What would you do if you were to discover that today was the last day you were going to be alive? What would you prioritize? Would you go ahead and do something spontaneous like spending all of your money on your dream vacation or go sky diving? The answers to these questions vary significantly according to each individuals’ interests. However, what we may choose to do on our very last day alive is more than likely something we have been postponing for a date in the future. Think about it like this, if you had the financial capacity and time to follow through with any of your vacation plans would you still wait for the appropriate time? Most people would pounce at the opportunity because they want to create memorable moments to remember for the rest of their lives. The essay informs about the positive and negative aspects of living life following the carpe diem theory but, this theory does not apply to all life situations.
Since the future is unknown for any given person, this philosophy helps a person make the most out of the present instead thinking of plans too far into the future. This style of living seems to be very easy to explain as William Emmons mentions in his blog, “It’s a way of living that declares, ‘I am grabbing this thing by the neck and holding it up for all to see, and I am going to come out of this way better than when I went in.’” (Emmons) What I get from this quote is that the people that follow the carpe diem theory believe that they should ‘seize the day’ as tomorrow may never come. It is very head on about teaching you how to solve the problem when you encounter it, do not hesitate to crush it the moment you see it.
Quite a lot of events in history can be described by carpe diem. People back in the day did not live as long, resulting in their lifespans playing out a lot faster than what we think of life now. Carpe diem is an ancient phrase as it can be traced all the way back to a lyric poet named Quintus Horatius Flaccus, more commonly known as Horace, who lived from 65 BC to 8 BC. “The term is first found in Odes Book 1… which translates as: ‘While we’re talking, envious time is fleeing: pluck the day, put no trust in the future.’” (Martin) This tells me that people way back when would think about living in the now and not really plan much for the future. And who knows maybe this is why now people live longer, because we think and plan for the future, we do not only think about living in the present we understand now that what we do has consequences and it effects our future so we learned to control it better.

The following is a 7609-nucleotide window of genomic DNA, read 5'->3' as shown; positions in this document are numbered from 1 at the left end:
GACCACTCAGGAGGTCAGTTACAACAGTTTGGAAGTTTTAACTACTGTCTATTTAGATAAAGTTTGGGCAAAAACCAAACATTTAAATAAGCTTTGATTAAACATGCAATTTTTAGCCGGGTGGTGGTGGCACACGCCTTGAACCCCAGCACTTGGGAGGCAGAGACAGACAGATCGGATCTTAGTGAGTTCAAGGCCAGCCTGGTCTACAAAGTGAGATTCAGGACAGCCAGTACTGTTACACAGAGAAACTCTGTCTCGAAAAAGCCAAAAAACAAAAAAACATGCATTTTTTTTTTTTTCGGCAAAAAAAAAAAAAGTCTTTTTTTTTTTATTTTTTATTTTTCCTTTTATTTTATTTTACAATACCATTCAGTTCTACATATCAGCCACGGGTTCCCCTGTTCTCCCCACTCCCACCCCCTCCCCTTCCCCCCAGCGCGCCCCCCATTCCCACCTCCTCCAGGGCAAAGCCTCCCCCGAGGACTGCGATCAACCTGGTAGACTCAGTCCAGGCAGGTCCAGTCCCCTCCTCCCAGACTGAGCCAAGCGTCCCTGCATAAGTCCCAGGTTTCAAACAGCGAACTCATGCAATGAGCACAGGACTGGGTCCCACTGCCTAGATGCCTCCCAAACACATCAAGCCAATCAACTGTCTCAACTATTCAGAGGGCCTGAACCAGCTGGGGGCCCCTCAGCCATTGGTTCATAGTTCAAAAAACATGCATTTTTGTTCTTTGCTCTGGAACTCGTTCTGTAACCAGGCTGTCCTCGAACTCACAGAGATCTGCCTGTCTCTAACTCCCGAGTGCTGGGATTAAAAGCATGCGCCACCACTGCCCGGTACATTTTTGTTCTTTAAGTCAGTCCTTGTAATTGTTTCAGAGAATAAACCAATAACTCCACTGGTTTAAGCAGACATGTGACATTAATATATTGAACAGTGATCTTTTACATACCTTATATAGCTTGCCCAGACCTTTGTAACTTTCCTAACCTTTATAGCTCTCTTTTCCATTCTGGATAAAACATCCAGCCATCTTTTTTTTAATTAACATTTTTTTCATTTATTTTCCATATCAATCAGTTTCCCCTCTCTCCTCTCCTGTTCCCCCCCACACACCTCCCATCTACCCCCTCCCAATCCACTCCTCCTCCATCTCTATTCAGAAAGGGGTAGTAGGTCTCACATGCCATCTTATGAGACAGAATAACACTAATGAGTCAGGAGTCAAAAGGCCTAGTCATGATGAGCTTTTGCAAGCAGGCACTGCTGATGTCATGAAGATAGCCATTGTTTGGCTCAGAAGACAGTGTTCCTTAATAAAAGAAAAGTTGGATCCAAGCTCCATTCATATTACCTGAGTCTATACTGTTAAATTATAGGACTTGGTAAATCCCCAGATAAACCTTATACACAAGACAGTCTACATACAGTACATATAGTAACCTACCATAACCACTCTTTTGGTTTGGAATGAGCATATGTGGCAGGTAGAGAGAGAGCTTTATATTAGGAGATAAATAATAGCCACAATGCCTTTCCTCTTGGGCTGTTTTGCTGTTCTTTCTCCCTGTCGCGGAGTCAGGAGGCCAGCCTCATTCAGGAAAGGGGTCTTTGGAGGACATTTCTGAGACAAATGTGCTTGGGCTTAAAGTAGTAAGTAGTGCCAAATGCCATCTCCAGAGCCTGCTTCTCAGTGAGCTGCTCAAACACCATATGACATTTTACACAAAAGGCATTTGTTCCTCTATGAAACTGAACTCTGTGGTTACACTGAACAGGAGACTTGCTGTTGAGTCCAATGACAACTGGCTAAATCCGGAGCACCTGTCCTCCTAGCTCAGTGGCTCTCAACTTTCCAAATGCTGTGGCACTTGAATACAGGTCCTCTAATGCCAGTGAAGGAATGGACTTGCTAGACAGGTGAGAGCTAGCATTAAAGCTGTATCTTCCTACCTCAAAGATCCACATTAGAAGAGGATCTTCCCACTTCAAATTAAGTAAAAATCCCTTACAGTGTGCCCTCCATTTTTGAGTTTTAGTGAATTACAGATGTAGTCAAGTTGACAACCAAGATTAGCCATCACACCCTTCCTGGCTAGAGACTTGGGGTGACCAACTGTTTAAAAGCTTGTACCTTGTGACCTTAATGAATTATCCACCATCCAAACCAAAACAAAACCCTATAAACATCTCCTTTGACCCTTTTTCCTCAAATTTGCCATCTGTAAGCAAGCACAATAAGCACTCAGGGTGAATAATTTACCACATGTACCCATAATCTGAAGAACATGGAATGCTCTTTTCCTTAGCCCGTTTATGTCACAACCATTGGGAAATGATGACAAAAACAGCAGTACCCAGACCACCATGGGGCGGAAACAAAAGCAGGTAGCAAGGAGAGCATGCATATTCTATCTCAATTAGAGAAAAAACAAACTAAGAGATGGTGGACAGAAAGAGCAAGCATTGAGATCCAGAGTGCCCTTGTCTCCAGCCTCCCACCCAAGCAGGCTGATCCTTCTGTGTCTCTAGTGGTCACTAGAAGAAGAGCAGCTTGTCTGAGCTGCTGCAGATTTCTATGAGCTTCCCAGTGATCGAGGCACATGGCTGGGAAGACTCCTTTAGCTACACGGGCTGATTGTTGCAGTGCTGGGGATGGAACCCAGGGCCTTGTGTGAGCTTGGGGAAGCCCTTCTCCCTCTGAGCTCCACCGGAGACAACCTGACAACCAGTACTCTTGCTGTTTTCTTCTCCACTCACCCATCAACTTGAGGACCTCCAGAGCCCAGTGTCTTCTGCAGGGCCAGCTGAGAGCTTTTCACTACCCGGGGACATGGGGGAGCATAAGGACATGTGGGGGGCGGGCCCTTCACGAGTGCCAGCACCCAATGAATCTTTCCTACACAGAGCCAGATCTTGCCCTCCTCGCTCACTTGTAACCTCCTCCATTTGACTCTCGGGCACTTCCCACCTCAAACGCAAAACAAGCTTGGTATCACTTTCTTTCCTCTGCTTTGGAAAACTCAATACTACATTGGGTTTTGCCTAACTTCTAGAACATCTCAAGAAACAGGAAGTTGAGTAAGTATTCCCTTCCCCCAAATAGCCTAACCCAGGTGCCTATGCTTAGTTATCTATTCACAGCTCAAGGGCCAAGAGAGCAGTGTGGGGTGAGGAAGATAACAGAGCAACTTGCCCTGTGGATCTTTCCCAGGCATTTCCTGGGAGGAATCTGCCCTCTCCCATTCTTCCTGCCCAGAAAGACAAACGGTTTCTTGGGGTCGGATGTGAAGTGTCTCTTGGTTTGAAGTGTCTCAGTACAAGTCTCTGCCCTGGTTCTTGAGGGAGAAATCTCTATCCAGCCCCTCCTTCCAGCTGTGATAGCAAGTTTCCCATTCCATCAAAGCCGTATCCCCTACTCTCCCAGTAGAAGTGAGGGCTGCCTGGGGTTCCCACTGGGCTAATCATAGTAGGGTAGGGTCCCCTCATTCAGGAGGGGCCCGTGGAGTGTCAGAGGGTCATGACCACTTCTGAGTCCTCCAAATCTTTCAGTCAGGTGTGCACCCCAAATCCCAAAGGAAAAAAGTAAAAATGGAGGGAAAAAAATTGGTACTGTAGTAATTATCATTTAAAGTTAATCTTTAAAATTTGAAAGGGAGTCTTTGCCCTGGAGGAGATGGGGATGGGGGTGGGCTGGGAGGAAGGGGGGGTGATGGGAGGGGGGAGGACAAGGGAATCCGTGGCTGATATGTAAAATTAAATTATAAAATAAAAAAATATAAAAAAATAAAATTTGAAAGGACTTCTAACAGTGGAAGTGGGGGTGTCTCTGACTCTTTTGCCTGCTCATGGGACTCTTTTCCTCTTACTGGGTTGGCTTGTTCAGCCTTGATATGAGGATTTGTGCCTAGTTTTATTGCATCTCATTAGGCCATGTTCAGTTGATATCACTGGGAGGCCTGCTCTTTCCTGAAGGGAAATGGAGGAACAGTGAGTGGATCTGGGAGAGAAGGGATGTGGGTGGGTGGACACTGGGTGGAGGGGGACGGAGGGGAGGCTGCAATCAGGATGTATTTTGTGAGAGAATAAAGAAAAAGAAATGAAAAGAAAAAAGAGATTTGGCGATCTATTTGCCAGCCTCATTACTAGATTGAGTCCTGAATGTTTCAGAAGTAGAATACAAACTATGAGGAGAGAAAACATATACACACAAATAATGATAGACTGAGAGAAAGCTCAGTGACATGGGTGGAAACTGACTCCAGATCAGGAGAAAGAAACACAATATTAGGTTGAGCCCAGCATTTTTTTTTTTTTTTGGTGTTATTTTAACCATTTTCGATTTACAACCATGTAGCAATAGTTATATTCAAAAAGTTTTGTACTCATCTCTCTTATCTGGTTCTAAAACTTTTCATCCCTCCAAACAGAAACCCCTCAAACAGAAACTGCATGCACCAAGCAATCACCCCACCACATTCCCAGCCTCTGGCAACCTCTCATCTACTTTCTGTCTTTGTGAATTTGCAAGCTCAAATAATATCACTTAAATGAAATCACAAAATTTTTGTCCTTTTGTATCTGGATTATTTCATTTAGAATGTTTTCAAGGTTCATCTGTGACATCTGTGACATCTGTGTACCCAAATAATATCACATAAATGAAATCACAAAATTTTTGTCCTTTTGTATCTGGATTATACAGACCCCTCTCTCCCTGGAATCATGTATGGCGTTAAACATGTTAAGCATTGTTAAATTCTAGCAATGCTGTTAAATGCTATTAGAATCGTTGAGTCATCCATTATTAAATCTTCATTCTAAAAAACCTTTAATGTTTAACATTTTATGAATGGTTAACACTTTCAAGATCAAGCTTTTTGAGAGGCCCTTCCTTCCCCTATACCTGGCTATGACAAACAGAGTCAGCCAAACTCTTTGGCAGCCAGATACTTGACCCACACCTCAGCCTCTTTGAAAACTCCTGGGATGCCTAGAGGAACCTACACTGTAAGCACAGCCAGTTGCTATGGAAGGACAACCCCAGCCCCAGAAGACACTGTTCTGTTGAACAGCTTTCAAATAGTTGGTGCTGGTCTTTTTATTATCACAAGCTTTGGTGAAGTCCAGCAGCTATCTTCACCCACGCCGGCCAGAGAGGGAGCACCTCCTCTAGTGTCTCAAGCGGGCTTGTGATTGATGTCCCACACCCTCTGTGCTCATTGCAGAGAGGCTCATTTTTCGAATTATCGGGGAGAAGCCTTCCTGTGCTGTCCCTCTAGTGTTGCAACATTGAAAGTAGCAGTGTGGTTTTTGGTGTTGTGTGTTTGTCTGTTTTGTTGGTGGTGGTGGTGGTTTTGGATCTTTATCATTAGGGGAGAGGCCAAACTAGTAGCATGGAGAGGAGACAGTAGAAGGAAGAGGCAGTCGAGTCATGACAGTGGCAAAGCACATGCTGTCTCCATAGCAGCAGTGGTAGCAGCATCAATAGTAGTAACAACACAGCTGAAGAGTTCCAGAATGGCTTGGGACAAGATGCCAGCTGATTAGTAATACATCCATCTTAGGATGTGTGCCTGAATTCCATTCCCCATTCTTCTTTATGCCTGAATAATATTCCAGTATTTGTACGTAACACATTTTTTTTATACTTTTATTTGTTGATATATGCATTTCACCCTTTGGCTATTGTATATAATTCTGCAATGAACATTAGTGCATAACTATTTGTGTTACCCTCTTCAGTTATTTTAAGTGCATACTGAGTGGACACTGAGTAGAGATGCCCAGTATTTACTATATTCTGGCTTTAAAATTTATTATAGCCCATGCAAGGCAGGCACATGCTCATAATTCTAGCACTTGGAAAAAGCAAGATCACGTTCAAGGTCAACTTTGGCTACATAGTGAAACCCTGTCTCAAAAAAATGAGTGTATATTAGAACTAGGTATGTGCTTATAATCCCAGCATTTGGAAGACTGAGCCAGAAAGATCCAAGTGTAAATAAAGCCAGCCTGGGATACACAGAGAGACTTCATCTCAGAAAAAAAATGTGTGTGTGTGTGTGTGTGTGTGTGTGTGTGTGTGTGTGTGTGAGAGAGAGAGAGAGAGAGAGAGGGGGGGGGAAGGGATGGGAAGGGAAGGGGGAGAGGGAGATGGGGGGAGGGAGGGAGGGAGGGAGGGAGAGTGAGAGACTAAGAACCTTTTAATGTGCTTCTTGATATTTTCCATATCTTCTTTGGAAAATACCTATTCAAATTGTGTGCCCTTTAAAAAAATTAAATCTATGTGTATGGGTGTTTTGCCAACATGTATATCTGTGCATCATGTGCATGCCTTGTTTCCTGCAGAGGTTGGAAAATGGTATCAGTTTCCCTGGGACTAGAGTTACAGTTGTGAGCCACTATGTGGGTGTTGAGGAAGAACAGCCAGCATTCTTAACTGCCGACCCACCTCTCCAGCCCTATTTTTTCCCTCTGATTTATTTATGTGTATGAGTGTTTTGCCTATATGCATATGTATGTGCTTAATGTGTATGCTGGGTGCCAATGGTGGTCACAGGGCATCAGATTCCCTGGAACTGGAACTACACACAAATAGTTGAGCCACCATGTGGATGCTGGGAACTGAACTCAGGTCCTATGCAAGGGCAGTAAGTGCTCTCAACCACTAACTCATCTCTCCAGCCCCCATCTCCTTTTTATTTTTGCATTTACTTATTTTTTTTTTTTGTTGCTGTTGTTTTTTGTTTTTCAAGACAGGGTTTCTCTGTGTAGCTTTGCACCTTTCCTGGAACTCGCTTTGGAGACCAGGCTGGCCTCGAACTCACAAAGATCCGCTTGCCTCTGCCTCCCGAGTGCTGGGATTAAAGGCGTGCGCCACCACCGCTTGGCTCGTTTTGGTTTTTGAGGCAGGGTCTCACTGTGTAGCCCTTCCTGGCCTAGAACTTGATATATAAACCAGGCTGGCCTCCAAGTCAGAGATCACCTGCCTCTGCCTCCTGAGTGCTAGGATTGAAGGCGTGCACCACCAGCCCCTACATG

Although I believe there are a lot more positives to negatives, there is still a negative side that needs to be discussed. As Humberto Bandera said in one of his blogs, “The only way we can have a decent future is if we plan on it, and we put all of our energy on it.” (Bandera) Sure there are many other styles of living one’s life, and Bandera makes this statement because he believes that planning out the future is more important than overthinking about the present. I believe that this is how many people feel in today’s present as people see life differently now that we can live longer and have more things to enjoy in life than before. People takes things into perspective differently and it may be for the better or worse but the fact of the matter is that people view life differently now because of technology, it keeps everyone closer even though you may be thousands of miles apart.
After learning more about carpe diem, I understand the positives and negatives surrounding it better, but I am leaning more towards the positive. I know myself and when there is something to be done, I know that the only thought going through my head is the quicker I get it done, the faster I can work on something else I care about. On that note, I could not think of a better way to end this essay than to quote one of my favorite Broadway musicals, Newsies, “Now is the time to seize the day, stare down the odds and seize the day, minute by minute that’s how you win it, we will find a way.” (Menken)